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Turkana Basin

In ancient sands that reveal our past

Above: The anicent earth of Turkana by the Turkwel River flowiing into Lake Turkana
Copyright Rupi Mangat

Published: 3 February 2018 Saturday magazine, Nation newspaper

Eagle's eye-view of Turkana Basin Copyright Rupi Mangat

Eagle’s eye-view of Turkana Basin Copyright Rupi Mangat

The eagle’s eye-view from the air is fascinating – vast horizons of sand, thorn trees, plains and hills. Closer to landing time at Lodwar, l scan the hills of Lothagam with their ancient sediments dating seven million years before present – when this part of the world was the home of dinosaurs like carnivorous theropods, herbivorous sauropods, and flying pterosaurs that lived many more millions of years than seven.

In my mind’s eye this would be the magical grounds for a Harry Potter sequel – with beast- footed dinosaurs (theropods) that shook the ground they walked on; mega-gigantic sauropods’ that nothing could rival their size and flying pterosaurs that ruled the skies. Pterosaurs were actually reptiles and the first vertebrates known to have mastered the power of flight.

That all this was happening in this 18,000-square-kilometre Turkana Basin, when l’m suddenly brought to present with the bump on landing at present-day Lodwar -the ‘old’ new desert city surrounded by volcanic hills that’s now booming with business in the wake of oil discoveries.

 Turkana Basin Institute 34 kilometers north of Lodwar Copyright Rup Mangat

Turkana Basin Institute 34 kilometers north of Lodwar Copyright Rup Mangat

l learn that Turkana Basin Institute is only 34 kilometers away from here. I’m bursting with excitement. In 2016, a Dassanach fossil finder with TBI had come across a fossil in the ancient sediments. It took a week to unearth the gigantic fossil of Loxondonta adaurora – a gigantic prehistoric elephant whose skull alone weighed two tonnes or 2,000 kilogrammes!

It lived four million years ago when the desert was much greener. Even a century ago there were elephants when Count Samuel Teleki strode into Turkana and confirmed the existence of the last of the African Great Lakes on 5 March 1888,which he coined the Jade Sea and named it Lake Rudolf (after the Prince of Austria).

Little did he realize that it would be the world’s largest permanent lake in a desert – its length 265 kilometers – equivalent to the distance from Nairobi to Mtito Andei (half-way to Mombasa) or Nairobi to Kericho (near Lake Victoria). There’s no way one can do the lake or the surrounding vistas in one visit – which means there’s always something new that Turkana tweaks.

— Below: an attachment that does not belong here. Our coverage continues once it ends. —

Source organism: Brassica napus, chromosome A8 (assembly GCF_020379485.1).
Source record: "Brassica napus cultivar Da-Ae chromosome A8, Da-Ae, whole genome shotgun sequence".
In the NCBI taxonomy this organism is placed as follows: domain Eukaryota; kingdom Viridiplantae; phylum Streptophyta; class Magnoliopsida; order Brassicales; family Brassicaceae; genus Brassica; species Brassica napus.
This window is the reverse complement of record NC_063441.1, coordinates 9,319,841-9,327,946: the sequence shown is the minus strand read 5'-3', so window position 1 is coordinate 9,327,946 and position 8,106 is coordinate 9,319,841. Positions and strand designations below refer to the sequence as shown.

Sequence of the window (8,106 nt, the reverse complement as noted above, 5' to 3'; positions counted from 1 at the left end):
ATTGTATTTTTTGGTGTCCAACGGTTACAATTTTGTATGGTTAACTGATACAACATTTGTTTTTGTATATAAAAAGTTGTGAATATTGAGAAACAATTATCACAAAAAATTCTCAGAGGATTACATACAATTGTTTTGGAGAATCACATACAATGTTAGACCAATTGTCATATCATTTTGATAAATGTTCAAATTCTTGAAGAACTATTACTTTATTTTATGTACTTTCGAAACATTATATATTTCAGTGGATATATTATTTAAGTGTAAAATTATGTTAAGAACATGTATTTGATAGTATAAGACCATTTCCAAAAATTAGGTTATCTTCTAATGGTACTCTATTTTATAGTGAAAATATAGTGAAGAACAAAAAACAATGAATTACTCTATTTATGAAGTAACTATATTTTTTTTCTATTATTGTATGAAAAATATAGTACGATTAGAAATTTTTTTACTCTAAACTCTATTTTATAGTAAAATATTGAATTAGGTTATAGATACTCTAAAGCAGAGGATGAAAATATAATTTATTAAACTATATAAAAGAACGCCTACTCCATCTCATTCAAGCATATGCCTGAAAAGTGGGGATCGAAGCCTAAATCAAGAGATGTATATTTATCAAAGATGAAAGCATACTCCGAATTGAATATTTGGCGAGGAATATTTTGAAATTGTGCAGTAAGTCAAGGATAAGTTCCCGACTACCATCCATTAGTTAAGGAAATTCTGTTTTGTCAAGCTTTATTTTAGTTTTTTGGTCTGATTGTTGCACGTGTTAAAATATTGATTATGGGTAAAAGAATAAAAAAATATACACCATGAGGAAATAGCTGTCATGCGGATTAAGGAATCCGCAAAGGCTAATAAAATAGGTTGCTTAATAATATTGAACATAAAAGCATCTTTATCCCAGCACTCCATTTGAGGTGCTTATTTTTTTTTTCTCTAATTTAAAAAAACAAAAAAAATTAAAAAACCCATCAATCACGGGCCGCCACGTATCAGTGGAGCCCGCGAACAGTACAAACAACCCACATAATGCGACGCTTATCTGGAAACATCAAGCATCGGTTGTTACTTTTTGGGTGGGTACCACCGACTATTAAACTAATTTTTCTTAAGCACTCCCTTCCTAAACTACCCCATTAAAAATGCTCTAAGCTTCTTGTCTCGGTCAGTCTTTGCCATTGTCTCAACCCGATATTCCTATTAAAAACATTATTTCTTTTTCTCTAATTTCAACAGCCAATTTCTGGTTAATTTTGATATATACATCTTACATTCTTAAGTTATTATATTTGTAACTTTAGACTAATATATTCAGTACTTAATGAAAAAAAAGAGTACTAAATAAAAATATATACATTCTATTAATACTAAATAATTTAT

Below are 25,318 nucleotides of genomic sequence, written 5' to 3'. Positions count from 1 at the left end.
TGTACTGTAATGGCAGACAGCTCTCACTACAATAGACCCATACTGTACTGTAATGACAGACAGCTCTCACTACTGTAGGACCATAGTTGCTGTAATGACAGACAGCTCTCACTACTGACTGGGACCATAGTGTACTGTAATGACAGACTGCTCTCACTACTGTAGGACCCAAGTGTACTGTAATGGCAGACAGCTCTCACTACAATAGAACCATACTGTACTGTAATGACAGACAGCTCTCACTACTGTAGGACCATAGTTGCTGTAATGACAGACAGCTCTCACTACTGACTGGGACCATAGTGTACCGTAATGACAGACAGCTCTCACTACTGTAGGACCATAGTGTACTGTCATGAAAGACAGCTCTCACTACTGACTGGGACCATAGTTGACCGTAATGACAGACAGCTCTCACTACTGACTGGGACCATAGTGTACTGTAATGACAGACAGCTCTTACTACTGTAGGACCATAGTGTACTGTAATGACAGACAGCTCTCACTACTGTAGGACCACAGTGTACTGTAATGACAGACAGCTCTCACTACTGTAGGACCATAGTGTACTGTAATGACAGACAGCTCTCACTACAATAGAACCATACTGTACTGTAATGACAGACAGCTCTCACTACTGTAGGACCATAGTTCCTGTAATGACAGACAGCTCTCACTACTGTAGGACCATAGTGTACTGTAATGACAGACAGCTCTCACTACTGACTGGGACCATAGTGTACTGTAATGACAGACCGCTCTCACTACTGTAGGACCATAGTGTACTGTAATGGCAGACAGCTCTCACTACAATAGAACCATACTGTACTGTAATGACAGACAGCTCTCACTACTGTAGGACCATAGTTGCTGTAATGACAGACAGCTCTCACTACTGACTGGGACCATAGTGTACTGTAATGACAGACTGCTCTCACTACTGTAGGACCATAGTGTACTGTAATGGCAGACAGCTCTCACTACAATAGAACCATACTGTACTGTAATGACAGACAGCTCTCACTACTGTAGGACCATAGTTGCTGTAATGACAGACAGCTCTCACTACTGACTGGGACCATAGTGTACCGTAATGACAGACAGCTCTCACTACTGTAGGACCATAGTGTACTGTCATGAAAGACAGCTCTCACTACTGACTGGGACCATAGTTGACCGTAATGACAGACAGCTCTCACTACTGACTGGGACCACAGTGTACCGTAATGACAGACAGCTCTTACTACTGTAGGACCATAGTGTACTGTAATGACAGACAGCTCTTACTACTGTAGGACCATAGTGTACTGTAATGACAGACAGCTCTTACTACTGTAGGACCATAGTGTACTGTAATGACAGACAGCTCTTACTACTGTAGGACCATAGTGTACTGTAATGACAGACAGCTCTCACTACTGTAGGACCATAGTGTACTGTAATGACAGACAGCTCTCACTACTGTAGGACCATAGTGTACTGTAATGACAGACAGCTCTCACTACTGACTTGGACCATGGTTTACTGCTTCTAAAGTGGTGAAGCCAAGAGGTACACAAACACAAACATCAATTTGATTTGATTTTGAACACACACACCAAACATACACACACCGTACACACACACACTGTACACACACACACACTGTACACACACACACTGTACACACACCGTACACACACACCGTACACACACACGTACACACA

There’s little time for the lake as we drive through scorched river-beds, sand pans, hills and doum-palm thatched homesteads of the Turkana that pop up every few kilometres. Camels and goats graze on the little pasture in the desert and only the thin line of dark green tells of the Turkwel River flowing out of the massifs of western Kenya to reach the lake.

Two hours later at the gates of TBI reality dawns. In the excitement of wanting to discover the ancient era of the dinosaurs up to present all brought forth from the fossil finds stored at the world famous institute, we should have sought permission for a tour.

Red and Yellow barbet at Turkana Basn Institute - l would happily have traded places with it to flit around! Copyright Rupi Mangat

Red and Yellow barbet at Turkana Basn Institute – l would happily have traded places with it to flit around! Copyright Rupi Mangat

So at the gates of TBI, the lanky Turkana gate-keeper sadly shook his head and informed us that everything was closed and no one to show us around because everyone was on a semester break. At this point l would have happily been the colourful barbet perched on the fence.

Standing outside we scan the lay of the land. Faulted ridges, red soils, volcanic litter – and we’re standing where the dinosaurs ruled. Imagine telling that story to a kid!

The dinosaurs went out with a bang…two theories are that a massive meteorite hit the Yukatan Peninsula followed by massive volcanic eruptions in India that brought an end to the age of the dinosaurs 65 million years ago.

With the big ‘beasts’ out of the way other life took advantage of the vacuum created.

Turkana is the cradle of humankind. Reading the TBI website, it states. “Every human being alive today shares DNA inherited from a common ancestral population that we currently believe lived in or within a few hundred miles of the Turkana Basin, about 60-70,000 years ago.”

To visit Turkana Basin Institute

http://www.turkanabasin.org/

There’s so much to see in Turkana from the north to the south, east to west and the islands. It’s the home of the Turkana boy – the most complete early human skeleton ever found. It is believed to be between 1.5 and 1.6 million years old.

But remember it’s a vast territory and super-hot. Plan your itinerary well.

Turkana Basin has yielded the world’s oldest stone tools including the emergence of modern Homo sapiens (us) in the last 250,000 years.

The Cradle - Lodwar's newest luxury lodge Copyright Rupi Mangat

The Cradle – Lodwar’s newest luxury lodge Copyright Rupi Mangat

In Lodwar stay at the Cradle Tented Camp http://www.thecradletentedcamp.com/ for the modern visitor.

On a budget go to Saint Teresa’s Pastoral Centre: Phone: (+254-54) 21.468, Email: dol@wnet.com  – en suite rooms by Turkwel River.

 

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